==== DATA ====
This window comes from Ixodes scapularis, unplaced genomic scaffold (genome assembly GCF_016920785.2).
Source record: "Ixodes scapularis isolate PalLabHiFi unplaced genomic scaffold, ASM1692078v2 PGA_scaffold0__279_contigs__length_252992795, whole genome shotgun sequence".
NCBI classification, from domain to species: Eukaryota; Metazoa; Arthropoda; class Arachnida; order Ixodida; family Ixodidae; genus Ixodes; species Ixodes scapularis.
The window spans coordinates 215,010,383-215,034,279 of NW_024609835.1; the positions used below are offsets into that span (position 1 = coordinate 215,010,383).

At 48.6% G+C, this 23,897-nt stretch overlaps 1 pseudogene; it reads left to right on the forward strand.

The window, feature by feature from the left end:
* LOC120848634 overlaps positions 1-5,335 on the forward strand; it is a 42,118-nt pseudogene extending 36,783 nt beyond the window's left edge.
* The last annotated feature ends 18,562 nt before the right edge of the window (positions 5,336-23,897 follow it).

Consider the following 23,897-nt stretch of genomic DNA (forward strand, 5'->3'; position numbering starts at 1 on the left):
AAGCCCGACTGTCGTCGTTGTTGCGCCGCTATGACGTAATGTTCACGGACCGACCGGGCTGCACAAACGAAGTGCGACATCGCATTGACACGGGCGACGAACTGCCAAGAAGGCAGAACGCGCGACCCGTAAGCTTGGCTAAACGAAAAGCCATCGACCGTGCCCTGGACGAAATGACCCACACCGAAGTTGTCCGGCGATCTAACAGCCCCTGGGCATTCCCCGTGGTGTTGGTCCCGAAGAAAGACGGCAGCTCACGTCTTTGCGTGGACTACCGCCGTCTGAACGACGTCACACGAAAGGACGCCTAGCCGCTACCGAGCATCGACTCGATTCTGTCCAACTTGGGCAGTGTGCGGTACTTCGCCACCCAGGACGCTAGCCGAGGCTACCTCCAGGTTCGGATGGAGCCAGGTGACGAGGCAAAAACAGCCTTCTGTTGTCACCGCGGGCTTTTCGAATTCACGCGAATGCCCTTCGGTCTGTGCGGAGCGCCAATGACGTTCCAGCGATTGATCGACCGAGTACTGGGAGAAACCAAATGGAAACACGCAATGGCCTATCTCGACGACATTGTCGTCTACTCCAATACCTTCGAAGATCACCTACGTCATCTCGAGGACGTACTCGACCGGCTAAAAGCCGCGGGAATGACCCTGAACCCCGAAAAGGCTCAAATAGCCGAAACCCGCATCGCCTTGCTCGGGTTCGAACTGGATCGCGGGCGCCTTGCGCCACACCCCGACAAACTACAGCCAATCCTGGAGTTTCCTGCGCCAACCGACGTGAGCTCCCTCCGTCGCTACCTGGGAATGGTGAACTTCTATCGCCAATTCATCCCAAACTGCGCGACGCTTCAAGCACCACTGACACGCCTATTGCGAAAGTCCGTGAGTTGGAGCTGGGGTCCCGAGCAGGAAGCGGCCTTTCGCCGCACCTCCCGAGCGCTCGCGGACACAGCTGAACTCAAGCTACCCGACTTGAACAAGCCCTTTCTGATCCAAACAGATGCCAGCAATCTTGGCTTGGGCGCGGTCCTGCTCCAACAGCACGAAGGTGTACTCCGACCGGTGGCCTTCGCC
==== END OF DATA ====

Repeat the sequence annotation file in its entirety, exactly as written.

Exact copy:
This window comes from Ixodes scapularis, unplaced genomic scaffold (genome assembly GCF_016920785.2).
Source record: "Ixodes scapularis isolate PalLabHiFi unplaced genomic scaffold, ASM1692078v2 PGA_scaffold0__279_contigs__length_252992795, whole genome shotgun sequence".
NCBI classification, from domain to species: Eukaryota; Metazoa; Arthropoda; class Arachnida; order Ixodida; family Ixodidae; genus Ixodes; species Ixodes scapularis.
The window spans coordinates 215,010,383-215,034,279 of NW_024609835.1; the positions used below are offsets into that span (position 1 = coordinate 215,010,383).

At 48.6% G+C, this 23,897-nt stretch overlaps 1 pseudogene; it reads left to right on the forward strand.

The window, feature by feature from the left end:
* LOC120848634 overlaps positions 1-5,335 on the forward strand; it is a 42,118-nt pseudogene extending 36,783 nt beyond the window's left edge.
* The last annotated feature ends 18,562 nt before the right edge of the window (positions 5,336-23,897 follow it).

Consider the following 23,897-nt stretch of genomic DNA (forward strand, 5'->3'; position numbering starts at 1 on the left):
AAGCCCGACTGTCGTCGTTGTTGCGCCGCTATGACGTAATGTTCACGGACCGACCGGGCTGCACAAACGAAGTGCGACATCGCATTGACACGGGCGACGAACTGCCAAGAAGGCAGAACGCGCGACCCGTAAGCTTGGCTAAACGAAAAGCCATCGACCGTGCCCTGGACGAAATGACCCACACCGAAGTTGTCCGGCGATCTAACAGCCCCTGGGCATTCCCCGTGGTGTTGGTCCCGAAGAAAGACGGCAGCTCACGTCTTTGCGTGGACTACCGCCGTCTGAACGACGTCACACGAAAGGACGCCTAGCCGCTACCGAGCATCGACTCGATTCTGTCCAACTTGGGCAGTGTGCGGTACTTCGCCACCCAGGACGCTAGCCGAGGCTACCTCCAGGTTCGGATGGAGCCAGGTGACGAGGCAAAAACAGCCTTCTGTTGTCACCGCGGGCTTTTCGAATTCACGCGAATGCCCTTCGGTCTGTGCGGAGCGCCAATGACGTTCCAGCGATTGATCGACCGAGTACTGGGAGAAACCAAATGGAAACACGCAATGGCCTATCTCGACGACATTGTCGTCTACTCCAATACCTTCGAAGATCACCTACGTCATCTCGAGGACGTACTCGACCGGCTAAAAGCCGCGGGAATGACCCTGAACCCCGAAAAGGCTCAAATAGCCGAAACCCGCATCGCCTTGCTCGGGTTCGAACTGGATCGCGGGCGCCTTGCGCCACACCCCGACAAACTACAGCCAATCCTGGAGTTTCCTGCGCCAACCGACGTGAGCTCCCTCCGTCGCTACCTGGGAATGGTGAACTTCTATCGCCAATTCATCCCAAACTGCGCGACGCTTCAAGCACCACTGACACGCCTATTGCGAAAGTCCGTGAGTTGGAGCTGGGGTCCCGAGCAGGAAGCGGCCTTTCGCCGCACCTCCCGAGCGCTCGCGGACACAGCTGAACTCAAGCTACCCGACTTGAACAAGCCCTTTCTGATCCAAACAGATGCCAGCAATCTTGGCTTGGGCGCGGTCCTGCTCCAACAGCACGAAGGTGTACTCCGACCGGTGGCCTTCGCC